SC differs on compulsory video conferencing in matrimonial disputes | india news | Hindustan Times
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SC differs on compulsory video conferencing in matrimonial disputes

An attempt for reconciliation is the principal thrust of the law in family matters, the bench said, disagreeing with the earlier order

india Updated: Sep 02, 2017 22:42 IST
Bhadra Sinha
The provisions in Family Courts Act, Code of Civil Procedure and Hindu Marriage Act stresses upon the need for reconciliation and video conferencing to record statements of parties could hamper the process.
The provisions in Family Courts Act, Code of Civil Procedure and Hindu Marriage Act stresses upon the need for reconciliation and video conferencing to record statements of parties could hamper the process.(Reuters File Photo)

A Supreme Court bench of justice Kurian Joseph and justice R Banumathi has differed from a coordinate bench’s view on making video conferencing mandatory in matrimonial disputes and asked the Chief Justice to set up a bench to reconsider the judgment.

According to the bench, the March 17 order by justice AK Goel and justice UU Lalit does not conform to the objectives of the law Parliament has passed to deal with family discords. They said the provisions in Family Courts Act, Code of Civil Procedure and Hindu Marriage Act stresses upon the need for reconciliation and video conferencing to record statements of parties could hamper the process.

“It seems, none of these mandatory procedures as laid down by Parliament have been brought to the notice of the Court while considering the case of Krishna Veni Nagam (judgement by justices Goel and Lalit),” the bench said.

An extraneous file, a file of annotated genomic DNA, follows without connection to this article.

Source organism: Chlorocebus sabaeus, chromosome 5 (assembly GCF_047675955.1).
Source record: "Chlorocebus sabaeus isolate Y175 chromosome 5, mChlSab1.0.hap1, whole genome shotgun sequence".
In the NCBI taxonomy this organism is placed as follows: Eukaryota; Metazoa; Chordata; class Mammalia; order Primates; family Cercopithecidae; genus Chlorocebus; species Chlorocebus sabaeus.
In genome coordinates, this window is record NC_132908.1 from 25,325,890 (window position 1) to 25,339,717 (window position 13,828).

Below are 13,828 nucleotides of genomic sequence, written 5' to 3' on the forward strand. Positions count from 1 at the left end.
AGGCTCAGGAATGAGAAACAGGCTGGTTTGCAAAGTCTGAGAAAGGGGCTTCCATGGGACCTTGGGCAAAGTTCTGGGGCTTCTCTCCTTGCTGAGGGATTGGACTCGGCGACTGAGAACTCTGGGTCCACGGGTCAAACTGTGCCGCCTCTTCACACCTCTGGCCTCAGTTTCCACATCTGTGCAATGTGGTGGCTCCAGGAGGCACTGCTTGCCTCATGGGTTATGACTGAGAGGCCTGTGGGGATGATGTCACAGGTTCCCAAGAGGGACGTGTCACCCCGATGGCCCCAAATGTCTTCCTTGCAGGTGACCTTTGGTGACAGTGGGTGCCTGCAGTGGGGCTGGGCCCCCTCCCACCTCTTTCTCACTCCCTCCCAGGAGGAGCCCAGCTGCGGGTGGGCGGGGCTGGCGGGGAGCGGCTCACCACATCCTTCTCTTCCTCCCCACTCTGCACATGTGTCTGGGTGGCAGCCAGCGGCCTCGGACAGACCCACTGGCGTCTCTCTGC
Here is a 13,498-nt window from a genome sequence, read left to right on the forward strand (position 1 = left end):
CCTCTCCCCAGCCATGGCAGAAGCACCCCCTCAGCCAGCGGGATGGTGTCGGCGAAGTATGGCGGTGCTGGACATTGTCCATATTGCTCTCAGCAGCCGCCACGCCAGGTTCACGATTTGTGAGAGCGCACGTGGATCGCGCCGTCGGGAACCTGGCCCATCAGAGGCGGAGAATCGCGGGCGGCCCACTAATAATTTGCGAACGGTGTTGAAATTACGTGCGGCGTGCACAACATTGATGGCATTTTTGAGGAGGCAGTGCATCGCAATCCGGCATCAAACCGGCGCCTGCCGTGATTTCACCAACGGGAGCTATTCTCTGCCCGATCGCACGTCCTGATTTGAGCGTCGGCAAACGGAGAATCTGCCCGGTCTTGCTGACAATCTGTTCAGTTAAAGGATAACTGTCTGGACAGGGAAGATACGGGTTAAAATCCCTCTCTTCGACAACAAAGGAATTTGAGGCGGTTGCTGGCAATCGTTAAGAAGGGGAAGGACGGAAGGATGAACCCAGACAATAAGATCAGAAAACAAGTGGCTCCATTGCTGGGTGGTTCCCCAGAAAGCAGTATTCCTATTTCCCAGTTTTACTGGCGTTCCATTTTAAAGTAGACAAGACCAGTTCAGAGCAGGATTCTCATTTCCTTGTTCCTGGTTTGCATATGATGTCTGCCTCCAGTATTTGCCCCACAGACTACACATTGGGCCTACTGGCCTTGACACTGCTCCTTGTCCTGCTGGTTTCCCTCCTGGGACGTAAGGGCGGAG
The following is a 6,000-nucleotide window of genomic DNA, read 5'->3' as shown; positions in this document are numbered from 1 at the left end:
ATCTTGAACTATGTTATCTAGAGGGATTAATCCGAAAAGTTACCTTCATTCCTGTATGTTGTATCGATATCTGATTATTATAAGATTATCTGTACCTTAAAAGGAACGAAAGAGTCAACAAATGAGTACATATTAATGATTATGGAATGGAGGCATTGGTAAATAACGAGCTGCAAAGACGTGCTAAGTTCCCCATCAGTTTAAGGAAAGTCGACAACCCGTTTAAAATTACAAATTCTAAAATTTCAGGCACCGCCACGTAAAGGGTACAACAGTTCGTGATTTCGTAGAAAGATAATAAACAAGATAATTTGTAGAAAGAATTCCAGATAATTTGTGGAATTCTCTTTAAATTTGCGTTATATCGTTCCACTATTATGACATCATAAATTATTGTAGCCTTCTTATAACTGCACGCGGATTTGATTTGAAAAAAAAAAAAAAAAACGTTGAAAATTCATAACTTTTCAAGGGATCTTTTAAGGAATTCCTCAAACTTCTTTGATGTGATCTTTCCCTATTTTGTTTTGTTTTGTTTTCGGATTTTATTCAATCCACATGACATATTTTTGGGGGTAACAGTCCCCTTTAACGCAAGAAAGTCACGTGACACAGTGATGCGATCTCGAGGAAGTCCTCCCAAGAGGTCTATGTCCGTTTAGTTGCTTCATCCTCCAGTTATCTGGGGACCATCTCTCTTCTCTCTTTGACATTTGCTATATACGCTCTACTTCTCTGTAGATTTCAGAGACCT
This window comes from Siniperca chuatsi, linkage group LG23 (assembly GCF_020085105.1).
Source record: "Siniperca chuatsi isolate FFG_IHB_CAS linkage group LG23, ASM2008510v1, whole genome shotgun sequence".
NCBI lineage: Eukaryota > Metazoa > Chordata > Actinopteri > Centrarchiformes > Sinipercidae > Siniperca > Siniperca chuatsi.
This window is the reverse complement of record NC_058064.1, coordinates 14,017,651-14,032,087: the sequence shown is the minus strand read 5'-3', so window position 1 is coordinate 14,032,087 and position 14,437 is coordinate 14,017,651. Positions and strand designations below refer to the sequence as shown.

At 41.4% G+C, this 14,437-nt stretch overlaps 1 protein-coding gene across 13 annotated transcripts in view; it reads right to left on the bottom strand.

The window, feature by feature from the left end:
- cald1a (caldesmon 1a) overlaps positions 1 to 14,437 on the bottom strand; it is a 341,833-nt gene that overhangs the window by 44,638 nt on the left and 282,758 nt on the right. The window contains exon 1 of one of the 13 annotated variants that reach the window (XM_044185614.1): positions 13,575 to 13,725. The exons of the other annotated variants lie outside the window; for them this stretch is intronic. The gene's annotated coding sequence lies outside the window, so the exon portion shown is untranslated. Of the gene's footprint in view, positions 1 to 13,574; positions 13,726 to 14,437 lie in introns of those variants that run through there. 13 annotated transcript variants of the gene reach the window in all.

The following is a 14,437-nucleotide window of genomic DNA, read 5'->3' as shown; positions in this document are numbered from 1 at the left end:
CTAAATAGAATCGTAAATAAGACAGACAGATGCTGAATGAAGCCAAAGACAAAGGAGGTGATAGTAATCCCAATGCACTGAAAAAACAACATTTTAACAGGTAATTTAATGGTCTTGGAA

Justice Goel and justice Lalit had on March 17 asked trial courts in India to use video-conferencing facility in divorce, custody and other matrimonial cases when the estranged couple lived in different cities after noting transfer petitions of such matters choked the apex court.

However, disagreement between husband and wife over the place of hearing is one of the biggest reasons for delays in matrimonial cases.

Typically, the woman’s choice is given a priority. But transfers can only be ordered by the SC, which is flooded with petitions that can take years to be resolved.

An attempt for reconciliation is the principal thrust of the law in family matters, the bench said, disagreeing with the earlier order. The court alluded to the role of a counsellor in a family court, emphasising the need for physical presence of the husband and wife.

Confidence and confidentiality may not be protected in video conferencing during counselling sessions, the court said.